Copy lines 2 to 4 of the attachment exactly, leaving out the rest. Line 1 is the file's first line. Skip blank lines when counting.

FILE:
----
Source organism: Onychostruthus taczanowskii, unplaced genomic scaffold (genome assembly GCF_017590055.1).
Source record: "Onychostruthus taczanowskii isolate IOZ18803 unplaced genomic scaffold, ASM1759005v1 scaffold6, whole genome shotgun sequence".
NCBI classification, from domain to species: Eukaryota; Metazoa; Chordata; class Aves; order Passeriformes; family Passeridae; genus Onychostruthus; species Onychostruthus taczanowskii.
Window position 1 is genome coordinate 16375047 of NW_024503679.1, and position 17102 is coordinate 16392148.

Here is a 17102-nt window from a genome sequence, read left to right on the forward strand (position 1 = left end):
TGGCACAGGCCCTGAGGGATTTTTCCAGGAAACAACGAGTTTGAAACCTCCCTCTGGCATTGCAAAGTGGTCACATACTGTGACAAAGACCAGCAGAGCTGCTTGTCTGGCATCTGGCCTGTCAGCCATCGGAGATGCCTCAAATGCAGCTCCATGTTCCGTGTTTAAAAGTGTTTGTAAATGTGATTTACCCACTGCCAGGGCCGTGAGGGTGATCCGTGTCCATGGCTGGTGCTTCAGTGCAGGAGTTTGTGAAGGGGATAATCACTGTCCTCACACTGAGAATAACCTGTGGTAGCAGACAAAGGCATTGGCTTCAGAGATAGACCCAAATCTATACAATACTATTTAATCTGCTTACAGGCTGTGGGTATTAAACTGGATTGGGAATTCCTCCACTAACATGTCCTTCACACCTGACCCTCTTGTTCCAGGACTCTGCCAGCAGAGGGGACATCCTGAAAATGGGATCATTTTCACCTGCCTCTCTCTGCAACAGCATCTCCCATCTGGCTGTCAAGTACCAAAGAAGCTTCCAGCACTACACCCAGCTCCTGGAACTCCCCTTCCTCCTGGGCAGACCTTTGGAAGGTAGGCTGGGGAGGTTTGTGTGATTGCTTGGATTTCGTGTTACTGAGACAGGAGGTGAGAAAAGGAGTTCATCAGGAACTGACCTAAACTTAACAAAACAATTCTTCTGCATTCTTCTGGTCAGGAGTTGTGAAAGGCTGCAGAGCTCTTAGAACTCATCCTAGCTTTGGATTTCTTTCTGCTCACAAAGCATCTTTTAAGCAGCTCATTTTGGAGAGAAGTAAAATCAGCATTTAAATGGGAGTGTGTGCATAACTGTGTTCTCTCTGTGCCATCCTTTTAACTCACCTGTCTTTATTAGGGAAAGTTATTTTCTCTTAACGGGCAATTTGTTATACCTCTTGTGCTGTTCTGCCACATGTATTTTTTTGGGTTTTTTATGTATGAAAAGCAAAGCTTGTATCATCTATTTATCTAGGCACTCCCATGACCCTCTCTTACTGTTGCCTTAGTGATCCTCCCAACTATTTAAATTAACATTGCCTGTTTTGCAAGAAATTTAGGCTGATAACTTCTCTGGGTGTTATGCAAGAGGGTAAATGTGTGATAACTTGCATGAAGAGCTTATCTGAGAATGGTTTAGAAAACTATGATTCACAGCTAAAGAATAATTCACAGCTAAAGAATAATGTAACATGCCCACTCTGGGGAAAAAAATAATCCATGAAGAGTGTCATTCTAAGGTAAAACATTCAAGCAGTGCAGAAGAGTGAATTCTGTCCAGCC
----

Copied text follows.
Source record: "Onychostruthus taczanowskii isolate IOZ18803 unplaced genomic scaffold, ASM1759005v1 scaffold6, whole genome shotgun sequence".
NCBI classification, from domain to species: Eukaryota; Metazoa; Chordata; class Aves; order Passeriformes; family Passeridae; genus Onychostruthus; species Onychostruthus taczanowskii.
Window position 1 is genome coordinate 16375047 of NW_024503679.1, and position 17102 is coordinate 16392148.